To their credit, and that of their manager Mick McCarthy, Wolves did not come to play in a 4-5-1, but with two committed strikers. Having got their goal, of course Wolves got men behind the ball, but their work ethic ensured that Spurs players were closed down in all areas of the pitch, putting a clamp on their creative genes on most occasions. The lion-hearted relative unknowns of Wolves had the upper hand on the Spurs stars, who like lambs frolicked prettily for a lot of the game, seemingly unaware of the fate that lay in store for them.

Harry Redknapp made just one change to the starting line-up, with Keane replacing Crouch in attack, perhaps for a sentimental return against the team where he started his career in the nineties. Luka Modric was a welcome presence on the bench, but even his insertion with over half an hour to go was not to break the Wolves defence.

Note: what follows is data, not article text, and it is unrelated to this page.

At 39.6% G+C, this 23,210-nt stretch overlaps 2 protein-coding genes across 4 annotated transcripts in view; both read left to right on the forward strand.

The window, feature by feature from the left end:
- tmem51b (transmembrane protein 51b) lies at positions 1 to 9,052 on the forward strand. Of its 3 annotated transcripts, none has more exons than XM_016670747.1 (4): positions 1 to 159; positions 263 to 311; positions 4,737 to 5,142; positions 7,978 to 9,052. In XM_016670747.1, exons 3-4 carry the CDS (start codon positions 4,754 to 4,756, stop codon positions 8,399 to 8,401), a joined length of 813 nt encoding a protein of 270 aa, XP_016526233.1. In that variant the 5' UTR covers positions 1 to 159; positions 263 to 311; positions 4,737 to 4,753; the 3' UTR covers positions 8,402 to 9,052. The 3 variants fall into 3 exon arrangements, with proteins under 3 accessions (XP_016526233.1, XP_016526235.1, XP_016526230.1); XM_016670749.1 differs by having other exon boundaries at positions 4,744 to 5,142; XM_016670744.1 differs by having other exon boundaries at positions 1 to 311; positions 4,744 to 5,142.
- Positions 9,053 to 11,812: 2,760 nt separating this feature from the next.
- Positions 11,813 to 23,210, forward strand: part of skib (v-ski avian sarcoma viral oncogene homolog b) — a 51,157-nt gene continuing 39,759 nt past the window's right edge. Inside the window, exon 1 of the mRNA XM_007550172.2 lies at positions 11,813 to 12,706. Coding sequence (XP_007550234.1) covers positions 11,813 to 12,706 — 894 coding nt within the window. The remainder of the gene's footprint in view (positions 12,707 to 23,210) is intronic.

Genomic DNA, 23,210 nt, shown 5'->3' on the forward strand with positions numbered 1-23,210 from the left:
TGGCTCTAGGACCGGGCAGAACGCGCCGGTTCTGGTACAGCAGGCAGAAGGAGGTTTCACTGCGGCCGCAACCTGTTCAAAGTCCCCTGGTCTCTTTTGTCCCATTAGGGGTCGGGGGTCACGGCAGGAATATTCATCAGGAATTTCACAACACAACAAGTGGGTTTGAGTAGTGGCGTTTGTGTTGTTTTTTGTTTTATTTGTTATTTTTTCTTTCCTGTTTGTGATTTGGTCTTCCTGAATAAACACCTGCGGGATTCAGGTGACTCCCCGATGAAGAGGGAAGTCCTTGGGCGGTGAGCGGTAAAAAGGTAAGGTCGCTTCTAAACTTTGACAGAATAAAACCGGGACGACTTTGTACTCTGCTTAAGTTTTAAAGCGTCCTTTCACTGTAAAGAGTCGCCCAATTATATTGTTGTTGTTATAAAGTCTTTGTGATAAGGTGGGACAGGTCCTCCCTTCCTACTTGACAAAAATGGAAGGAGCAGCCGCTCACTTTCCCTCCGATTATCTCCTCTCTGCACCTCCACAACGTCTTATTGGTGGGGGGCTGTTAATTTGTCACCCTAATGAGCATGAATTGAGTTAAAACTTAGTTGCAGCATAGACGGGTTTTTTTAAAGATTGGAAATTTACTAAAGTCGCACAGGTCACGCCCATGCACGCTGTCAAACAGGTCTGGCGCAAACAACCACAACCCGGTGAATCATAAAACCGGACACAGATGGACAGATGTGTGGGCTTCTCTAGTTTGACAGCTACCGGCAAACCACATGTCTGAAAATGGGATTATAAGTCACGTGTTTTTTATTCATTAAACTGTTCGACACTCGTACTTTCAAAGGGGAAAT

Wolves also brought a strong support with them, occupying both upper and lower tiers of the away section, which is more than many Premier League teams manage. That support had plenty to cheer too, and for most of the game made more noise than the home support who may have sensed the destiny of their team. There were plenty of occasions when the Spurs fans did try and get their team going though.